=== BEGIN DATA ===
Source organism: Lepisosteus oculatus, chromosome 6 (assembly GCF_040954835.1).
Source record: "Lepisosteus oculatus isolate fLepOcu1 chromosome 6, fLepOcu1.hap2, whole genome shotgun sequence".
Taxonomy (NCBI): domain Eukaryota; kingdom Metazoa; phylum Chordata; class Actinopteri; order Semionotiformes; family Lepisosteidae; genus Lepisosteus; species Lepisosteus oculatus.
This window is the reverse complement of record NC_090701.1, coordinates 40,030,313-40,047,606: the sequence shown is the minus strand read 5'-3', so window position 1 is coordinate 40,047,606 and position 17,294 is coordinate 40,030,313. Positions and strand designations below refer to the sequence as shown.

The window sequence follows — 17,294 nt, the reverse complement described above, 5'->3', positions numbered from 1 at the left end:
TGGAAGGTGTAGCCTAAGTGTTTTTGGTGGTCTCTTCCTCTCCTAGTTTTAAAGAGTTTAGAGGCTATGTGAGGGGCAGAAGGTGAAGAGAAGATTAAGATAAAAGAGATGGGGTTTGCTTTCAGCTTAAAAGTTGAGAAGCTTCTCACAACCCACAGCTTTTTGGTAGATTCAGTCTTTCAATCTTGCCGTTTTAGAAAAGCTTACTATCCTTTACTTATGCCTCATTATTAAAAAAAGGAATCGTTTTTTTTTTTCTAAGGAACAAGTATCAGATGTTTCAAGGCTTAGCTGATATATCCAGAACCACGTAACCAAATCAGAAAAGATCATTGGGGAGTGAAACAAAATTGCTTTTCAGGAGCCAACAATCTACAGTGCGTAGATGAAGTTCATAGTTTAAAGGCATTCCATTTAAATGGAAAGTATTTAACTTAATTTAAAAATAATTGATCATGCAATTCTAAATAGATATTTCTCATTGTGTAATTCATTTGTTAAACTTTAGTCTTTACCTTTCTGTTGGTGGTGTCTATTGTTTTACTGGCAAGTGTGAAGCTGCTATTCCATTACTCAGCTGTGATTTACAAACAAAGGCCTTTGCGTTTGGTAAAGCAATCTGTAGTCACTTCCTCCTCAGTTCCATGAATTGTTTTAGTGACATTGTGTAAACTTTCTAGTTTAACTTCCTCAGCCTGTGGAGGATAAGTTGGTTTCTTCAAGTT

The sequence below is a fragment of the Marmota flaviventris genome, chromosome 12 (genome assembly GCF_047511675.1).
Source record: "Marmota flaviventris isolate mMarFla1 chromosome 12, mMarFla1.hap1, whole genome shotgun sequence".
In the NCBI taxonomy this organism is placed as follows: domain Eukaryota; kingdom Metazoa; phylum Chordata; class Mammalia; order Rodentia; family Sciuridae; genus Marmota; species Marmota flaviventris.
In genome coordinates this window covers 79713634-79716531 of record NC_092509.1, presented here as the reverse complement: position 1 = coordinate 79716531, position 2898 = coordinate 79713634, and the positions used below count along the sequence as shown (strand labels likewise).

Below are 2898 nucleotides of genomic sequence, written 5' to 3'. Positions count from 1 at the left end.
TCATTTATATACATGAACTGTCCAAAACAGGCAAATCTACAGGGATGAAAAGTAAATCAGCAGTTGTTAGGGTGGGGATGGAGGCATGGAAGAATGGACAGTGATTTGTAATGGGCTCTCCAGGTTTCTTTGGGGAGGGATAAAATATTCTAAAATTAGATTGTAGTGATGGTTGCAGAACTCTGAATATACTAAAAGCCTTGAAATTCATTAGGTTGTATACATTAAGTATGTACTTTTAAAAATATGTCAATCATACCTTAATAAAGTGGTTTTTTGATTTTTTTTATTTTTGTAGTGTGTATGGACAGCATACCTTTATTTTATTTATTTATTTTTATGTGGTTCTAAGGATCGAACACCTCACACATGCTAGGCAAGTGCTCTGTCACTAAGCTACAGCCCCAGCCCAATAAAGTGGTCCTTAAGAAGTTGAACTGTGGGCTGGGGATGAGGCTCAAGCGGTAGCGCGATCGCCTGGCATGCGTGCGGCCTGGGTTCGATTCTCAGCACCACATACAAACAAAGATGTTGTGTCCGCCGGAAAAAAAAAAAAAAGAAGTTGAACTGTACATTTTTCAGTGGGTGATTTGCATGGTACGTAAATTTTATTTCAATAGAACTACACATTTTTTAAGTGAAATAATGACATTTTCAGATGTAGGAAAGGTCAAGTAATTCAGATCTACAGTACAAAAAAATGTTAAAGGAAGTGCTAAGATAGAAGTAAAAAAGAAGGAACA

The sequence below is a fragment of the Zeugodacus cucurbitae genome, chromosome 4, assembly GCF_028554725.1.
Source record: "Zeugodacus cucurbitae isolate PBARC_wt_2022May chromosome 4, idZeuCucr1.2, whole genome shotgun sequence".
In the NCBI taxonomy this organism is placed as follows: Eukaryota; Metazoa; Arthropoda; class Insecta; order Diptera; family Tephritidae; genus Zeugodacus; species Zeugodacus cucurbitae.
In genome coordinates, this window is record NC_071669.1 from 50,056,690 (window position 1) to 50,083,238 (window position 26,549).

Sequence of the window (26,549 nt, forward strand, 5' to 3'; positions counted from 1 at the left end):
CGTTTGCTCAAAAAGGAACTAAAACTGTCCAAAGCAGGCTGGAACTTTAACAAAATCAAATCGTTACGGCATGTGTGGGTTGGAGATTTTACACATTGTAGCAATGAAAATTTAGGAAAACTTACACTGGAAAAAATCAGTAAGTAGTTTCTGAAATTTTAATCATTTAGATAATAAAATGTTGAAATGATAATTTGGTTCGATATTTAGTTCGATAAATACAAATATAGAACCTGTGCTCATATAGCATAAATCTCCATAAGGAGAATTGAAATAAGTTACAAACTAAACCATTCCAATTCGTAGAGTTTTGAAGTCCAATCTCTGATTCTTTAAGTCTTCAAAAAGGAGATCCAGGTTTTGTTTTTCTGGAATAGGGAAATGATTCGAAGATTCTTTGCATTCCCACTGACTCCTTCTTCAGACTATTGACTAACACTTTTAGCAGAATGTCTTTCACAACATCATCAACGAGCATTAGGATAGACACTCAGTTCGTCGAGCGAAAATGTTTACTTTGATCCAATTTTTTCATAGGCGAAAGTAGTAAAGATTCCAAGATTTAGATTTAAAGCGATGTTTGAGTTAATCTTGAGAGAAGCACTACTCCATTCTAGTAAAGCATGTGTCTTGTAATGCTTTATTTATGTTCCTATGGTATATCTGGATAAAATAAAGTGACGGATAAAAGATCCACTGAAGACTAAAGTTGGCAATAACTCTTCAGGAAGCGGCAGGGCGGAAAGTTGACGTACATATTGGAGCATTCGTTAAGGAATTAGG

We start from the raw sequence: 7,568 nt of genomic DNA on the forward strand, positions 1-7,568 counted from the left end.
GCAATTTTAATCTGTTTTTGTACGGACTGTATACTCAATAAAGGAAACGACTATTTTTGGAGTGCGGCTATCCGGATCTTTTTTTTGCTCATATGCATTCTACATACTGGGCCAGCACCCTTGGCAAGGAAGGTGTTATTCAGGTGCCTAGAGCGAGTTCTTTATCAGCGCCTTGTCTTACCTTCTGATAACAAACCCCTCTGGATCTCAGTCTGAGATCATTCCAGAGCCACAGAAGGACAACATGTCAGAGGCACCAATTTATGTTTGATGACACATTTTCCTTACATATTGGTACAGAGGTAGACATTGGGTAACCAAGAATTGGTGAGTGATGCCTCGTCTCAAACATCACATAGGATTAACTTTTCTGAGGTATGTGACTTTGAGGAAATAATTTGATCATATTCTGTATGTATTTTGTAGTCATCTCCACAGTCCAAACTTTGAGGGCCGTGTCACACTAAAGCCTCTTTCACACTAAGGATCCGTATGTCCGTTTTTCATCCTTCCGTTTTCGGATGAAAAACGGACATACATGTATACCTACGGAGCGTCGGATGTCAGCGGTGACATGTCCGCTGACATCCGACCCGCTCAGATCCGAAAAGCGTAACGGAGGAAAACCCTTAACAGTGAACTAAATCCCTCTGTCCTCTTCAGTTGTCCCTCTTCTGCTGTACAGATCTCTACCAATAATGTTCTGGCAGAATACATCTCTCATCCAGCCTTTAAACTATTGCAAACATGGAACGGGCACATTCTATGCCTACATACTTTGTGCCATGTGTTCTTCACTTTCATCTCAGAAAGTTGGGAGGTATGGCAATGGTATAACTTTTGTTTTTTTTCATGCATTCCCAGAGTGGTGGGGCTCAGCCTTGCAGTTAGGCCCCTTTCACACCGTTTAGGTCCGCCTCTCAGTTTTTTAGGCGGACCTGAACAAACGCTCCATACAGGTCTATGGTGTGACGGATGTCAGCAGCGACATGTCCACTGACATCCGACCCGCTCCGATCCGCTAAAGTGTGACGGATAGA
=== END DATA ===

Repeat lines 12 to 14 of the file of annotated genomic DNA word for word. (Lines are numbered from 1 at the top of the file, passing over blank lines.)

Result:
TCATTTATATACATGAACTGTCCAAAACAGGCAAATCTACAGGGATGAAAAGTAAATCAGCAGTTGTTAGGGTGGGGATGGAGGCATGGAAGAATGGACAGTGATTTGTAATGGGCTCTCCAGGTTTCTTTGGGGAGGGATAAAATATTCTAAAATTAGATTGTAGTGATGGTTGCAGAACTCTGAATATACTAAAAGCCTTGAAATTCATTAGGTTGTATACATTAAGTATGTACTTTTAAAAATATGTCAATCATACCTTAATAAAGTGGTTTTTTGATTTTTTTTATTTTTGTAGTGTGTATGGACAGCATACCTTTATTTTATTTATTTATTTTTATGTGGTTCTAAGGATCGAACACCTCACACATGCTAGGCAAGTGCTCTGTCACTAAGCTACAGCCCCAGCCCAATAAAGTGGTCCTTAAGAAGTTGAACTGTGGGCTGGGGATGAGGCTCAAGCGGTAGCGCGATCGCCTGGCATGCGTGCGGCCTGGGTTCGATTCTCAGCACCACATACAAACAAAGATGTTGTGTCCGCCGGAAAAAAAAAAAAAAGAAGTTGAACTGTACATTTTTCAGTGGGTGATTTGCATGGTACGTAAATTTTATTTCAATAGAACTACACATTTTTTAAGTGAAATAATGACATTTTCAGATGTAGGAAAGGTCAAGTAATTCAGATCTACAGTACAAAAAAATGTTAAAGGAAGTGCTAAGATAGAAGTAAAAAAGAAGGAACA

The sequence below is a fragment of the Zeugodacus cucurbitae genome, chromosome 4, assembly GCF_028554725.1.
Source record: "Zeugodacus cucurbitae isolate PBARC_wt_2022May chromosome 4, idZeuCucr1.2, whole genome shotgun sequence".